Overlooking Toronto's Rosedale Valley, a boutique luxury development has been proposed on Dale Avenue, with the project first introduced in September. Designed by Hariri Pontarini Architects, the 4-storey, 26-unit project will bring modest density to one of the city's wealthiest neighbourhoods, introducing a contextually sensitive addition to the area.

The Dale, Toronto, by Platinum Vista, Hariri Pontarini The Dale, image courtesy of Platinum Vista

Featuring twenty three-bedroom units, the bulk of Platinum Vista's development is given over to large, family-friendly homes, which average at approximately 3,400 ft² in size. Meanwhile, with the remaining six units configured as two-bedroom suites—averaging some 2,300 ft²—the project's homes are geared exclusively toward the high-end market.

The Dale, Toronto, by Platinum Vista, Hariri Pontarini A view of the drive court, image courtesy of Platinum Vista

While the stylized watercolour renderings seen above accompanied the project's introduction, more photorealistic new graphics provides a closer look at the development now marketed as The Dale. Along Dale Avenue, the project's conjoined structures—which read as a single building from the street—rise to a height of three storeys, while a four-storey frontage overlooks the Rosedale Valley.

The Dale, Toronto, by Platinum Vista, Hariri Pontarini A new rendering of the project, image courtesy of Platinum Vista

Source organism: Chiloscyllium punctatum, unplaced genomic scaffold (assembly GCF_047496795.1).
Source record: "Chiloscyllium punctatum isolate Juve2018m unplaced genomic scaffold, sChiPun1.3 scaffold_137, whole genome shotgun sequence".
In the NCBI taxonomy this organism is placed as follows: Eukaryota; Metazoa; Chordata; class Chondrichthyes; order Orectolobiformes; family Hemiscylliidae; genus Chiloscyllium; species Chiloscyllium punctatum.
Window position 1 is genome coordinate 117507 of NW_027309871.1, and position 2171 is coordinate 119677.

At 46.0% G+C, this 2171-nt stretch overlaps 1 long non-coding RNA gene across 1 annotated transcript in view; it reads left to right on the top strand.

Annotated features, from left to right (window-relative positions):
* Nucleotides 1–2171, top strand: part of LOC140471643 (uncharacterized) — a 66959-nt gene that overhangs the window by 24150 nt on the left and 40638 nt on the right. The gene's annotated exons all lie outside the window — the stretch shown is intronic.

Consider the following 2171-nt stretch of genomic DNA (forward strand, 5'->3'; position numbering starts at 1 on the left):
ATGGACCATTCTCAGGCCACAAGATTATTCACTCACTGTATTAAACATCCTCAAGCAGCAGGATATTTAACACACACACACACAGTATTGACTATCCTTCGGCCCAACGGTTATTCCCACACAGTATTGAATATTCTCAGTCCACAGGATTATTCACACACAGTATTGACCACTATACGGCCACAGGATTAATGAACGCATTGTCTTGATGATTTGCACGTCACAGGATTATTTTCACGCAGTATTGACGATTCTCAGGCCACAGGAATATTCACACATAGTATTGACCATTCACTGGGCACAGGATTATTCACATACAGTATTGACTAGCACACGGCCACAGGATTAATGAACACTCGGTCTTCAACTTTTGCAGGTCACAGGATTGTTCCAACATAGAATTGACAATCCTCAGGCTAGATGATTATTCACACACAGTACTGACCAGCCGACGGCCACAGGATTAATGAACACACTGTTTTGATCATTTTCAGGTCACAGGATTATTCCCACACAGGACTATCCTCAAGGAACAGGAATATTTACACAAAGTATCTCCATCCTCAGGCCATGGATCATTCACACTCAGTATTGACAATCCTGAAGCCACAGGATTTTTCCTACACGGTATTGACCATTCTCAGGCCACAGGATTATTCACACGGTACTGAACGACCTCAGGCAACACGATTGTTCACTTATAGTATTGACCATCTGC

At 3 and 4 storeys, the development offers a relatively measured contribution to the low-rise street, which is dotted by more visually imposing mid-century typologies. Nonetheless, Hariri Pontarini's design takes additional steps to minimize the apparent bulk of the structures. Framing both structures, angled, brick-clad features subtly pull the buildings away from the street, giving the three-storey forms a sloping quality. Fronting Dale Avenue, the Janet Rosenberg + Studio landscaping program also integrates the development into its surroundings. 

The Dale, Toronto, by Platinum Vista, Hariri Pontarini A new rendering highlights the landscaping program, image courtesy of Platinum Vista

Meanwhile, the use of brick dividing walls—which reference the scale and materiality of neighbouring Edwardian houses—serves to visually break up the structures, creating an architectural language that speaks to the area's older homes. Finally, the project's east volume is also pulled back from the street, preserving the views from nearby properties while facilitating vehicle access to the 58-car garage. 

The Dale, Toronto, by Platinum Vista, Hariri Pontarini The landscaping plan, image courtesy of Platinum Vista

The project would replace three mid-century bungalows, all of which were built between 1945 and 1954. While all three homes are pulled back significantly from the street—and fronted by fencing and landscaping—the inconspicuous structures hold some notable associations. The Bungalow at 5 Dale was a home to former Toronto Mayor John C. Day, while the neighbouring house at 7 Dale was designed and occupied by architect and Adamson Associates founder Gordon Sinclair Adamson.

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We will keep you updated as more information about the development becomes available. In the meantime, you can learn more by checking out our dataBase file, as well as our introductory story from September. Want to share your thoughts? Leave a comment in the space below, or join the conversation in our Forum.